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The Five-Point Weekend Escape Plan

Shake Your Hips in Cartagena

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3. What to Do


Quiebra Canto  

Cartageneros don’t need an excuse to shake it. In the daytime, roving musicians play vallenato, a folkloric accordion music popular in Colombia’s Atlantic coast, at impromptu dance sessions on Bocagrande beach. Tip them a few dollars and request anything by vallenato master Carlos Vives. Nightly carousing begins around 10 p.m., when dressed-up locals (no shorts allowed) start passing around communal shot glasses of aguardiente, the national liquor.

Start your night at Paco’s (Calle 35 No. 3-02; no phone) in Plaza Santo Domingo, where you can sit by one of Medellin artist Fernando Botero’s corpulent statues while sipping an after-dinner coffee. Next, make your way to Quiebra Canto, a dimly lit salsa bar where a D.J.-cum-bartender plays songs by Mongo Santamaria, Celia Cruz, and other legendary Latin singers.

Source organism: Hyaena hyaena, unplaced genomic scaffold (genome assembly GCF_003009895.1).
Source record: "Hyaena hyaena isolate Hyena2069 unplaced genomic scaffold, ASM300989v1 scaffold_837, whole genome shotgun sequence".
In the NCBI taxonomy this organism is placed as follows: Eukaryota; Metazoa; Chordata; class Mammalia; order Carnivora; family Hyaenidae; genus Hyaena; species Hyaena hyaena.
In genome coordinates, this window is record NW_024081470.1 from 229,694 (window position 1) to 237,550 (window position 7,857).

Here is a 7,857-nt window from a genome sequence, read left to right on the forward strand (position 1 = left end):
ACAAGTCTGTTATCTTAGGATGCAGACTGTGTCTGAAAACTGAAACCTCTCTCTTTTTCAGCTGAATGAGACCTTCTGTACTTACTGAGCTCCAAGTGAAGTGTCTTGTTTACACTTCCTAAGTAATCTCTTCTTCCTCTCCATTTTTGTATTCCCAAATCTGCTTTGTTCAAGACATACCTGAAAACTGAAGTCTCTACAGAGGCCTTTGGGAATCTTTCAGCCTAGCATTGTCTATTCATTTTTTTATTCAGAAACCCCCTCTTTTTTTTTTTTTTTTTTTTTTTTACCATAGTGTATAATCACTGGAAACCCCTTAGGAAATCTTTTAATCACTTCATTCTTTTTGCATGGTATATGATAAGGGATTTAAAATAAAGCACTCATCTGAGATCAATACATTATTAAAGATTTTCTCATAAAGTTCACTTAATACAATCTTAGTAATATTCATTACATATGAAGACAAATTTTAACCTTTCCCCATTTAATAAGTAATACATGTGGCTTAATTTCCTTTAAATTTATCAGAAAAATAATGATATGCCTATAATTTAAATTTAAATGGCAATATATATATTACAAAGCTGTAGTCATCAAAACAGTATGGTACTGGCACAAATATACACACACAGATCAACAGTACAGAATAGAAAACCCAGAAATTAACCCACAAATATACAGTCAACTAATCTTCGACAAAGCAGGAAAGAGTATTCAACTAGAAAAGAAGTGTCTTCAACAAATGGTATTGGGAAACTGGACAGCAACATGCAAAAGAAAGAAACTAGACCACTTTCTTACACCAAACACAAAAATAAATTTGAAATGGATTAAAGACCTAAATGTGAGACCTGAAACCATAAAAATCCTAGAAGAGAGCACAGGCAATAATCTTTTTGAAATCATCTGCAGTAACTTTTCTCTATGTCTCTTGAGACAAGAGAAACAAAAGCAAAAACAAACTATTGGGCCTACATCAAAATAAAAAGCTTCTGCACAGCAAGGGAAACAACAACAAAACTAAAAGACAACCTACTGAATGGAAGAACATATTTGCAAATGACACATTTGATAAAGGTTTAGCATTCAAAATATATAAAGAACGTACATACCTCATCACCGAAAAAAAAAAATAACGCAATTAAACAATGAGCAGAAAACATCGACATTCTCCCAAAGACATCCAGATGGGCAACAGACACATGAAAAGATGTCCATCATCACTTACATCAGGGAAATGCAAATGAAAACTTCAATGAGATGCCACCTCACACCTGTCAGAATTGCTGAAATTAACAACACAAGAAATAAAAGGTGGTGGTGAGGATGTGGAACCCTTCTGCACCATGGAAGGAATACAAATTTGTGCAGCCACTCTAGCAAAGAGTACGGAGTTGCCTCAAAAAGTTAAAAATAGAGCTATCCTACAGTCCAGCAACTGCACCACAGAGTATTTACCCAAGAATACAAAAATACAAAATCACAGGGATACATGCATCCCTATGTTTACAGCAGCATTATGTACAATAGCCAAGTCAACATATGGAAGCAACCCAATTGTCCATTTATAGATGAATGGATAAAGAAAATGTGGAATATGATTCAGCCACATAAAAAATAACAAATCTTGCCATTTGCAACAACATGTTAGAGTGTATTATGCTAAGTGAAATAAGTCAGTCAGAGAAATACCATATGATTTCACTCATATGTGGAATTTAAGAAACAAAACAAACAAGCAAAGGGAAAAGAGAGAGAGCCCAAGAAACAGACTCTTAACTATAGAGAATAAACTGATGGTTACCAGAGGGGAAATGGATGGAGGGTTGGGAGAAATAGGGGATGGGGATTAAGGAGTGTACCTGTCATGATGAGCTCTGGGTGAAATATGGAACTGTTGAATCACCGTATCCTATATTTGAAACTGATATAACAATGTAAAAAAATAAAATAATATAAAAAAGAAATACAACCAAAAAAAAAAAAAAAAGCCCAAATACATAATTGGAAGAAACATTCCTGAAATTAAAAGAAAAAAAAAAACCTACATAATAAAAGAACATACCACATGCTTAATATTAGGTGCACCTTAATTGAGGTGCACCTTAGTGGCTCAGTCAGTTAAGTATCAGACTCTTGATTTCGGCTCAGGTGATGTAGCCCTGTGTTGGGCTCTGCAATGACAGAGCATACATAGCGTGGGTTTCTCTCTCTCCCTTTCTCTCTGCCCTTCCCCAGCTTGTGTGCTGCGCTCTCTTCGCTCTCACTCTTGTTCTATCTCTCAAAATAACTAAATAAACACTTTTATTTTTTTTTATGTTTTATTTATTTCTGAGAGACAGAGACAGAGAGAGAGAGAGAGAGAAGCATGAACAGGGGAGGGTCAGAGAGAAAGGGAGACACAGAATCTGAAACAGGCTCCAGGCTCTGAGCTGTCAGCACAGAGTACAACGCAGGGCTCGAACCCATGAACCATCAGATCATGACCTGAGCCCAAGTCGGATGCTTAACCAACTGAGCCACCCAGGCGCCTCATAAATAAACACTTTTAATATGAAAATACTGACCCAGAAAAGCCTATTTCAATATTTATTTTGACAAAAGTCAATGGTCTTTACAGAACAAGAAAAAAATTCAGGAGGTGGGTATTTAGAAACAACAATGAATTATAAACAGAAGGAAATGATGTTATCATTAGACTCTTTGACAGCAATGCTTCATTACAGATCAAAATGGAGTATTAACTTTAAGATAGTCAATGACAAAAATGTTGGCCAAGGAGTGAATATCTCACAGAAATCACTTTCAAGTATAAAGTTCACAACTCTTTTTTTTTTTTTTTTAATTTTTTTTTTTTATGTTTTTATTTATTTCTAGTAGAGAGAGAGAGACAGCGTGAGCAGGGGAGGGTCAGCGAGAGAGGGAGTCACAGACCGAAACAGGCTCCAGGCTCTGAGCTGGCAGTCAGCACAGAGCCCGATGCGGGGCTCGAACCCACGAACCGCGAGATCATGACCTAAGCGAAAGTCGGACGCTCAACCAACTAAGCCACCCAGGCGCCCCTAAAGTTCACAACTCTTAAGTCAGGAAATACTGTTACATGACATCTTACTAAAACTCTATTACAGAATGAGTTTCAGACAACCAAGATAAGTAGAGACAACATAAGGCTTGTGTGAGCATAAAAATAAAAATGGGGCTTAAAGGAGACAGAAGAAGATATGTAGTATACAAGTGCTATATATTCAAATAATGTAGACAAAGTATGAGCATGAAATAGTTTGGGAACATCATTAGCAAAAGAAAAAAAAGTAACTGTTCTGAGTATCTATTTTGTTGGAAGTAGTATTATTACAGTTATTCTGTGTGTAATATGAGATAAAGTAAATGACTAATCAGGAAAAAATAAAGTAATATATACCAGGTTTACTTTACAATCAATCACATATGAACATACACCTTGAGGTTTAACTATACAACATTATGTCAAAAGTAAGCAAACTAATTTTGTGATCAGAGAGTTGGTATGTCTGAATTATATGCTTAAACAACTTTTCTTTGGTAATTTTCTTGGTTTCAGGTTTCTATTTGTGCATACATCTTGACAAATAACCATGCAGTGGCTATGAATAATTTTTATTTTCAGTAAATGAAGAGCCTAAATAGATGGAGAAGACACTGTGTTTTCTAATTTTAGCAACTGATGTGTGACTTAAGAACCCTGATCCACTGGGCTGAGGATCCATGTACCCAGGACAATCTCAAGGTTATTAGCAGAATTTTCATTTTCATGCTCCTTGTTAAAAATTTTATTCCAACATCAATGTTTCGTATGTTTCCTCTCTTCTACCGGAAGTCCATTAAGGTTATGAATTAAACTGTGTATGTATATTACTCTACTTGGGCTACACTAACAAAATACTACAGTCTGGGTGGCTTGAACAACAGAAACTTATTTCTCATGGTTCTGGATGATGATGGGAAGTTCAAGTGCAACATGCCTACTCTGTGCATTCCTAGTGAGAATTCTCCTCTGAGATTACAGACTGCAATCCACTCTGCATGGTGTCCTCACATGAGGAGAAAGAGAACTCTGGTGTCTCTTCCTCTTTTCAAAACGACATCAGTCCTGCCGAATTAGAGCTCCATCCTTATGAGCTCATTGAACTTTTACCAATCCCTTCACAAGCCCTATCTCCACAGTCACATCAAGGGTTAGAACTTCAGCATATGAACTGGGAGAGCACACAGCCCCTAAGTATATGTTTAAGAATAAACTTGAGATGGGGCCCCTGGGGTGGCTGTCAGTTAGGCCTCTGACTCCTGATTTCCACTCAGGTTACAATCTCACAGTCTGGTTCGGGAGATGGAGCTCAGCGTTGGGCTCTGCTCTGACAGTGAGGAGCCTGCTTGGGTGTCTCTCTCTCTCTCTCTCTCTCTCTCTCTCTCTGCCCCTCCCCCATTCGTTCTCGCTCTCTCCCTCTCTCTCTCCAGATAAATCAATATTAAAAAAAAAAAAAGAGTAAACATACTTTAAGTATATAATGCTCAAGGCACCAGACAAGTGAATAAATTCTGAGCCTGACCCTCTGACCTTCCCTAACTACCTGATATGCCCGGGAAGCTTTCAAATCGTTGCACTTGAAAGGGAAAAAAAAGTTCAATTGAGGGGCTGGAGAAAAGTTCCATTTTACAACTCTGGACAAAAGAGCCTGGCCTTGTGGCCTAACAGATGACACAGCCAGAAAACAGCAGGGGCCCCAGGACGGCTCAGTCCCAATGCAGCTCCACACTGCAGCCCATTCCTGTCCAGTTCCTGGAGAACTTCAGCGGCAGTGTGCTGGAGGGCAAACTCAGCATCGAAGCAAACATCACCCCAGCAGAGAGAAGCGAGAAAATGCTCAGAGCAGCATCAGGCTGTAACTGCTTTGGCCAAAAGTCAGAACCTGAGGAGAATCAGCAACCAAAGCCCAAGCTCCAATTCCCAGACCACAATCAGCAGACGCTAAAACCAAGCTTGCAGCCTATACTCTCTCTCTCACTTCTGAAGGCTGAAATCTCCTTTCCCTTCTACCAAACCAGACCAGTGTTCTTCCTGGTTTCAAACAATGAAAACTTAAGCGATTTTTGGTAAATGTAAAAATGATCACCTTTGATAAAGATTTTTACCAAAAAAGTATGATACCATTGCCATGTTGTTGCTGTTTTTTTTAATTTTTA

A younger crowd favors Calle del Arsenal, a strip crammed with bars and lounges like La Carbonera Cantina (Calle 24 No. 9A-47; 57-5-664-3720), which plays a crossover mix of pop, electro, and Caribbean sing-alongs. Tourists from Ecuador, Panama, and other neighboring countries come in droves to Mister Babilla (Calle 24 No. 8B-137; 57-5-664-7005), a big kitschy club where female waitresses and bartenders hop on the bar to get the crowd riled up.


Published on Jun 5, 2007 as a web exclusive.

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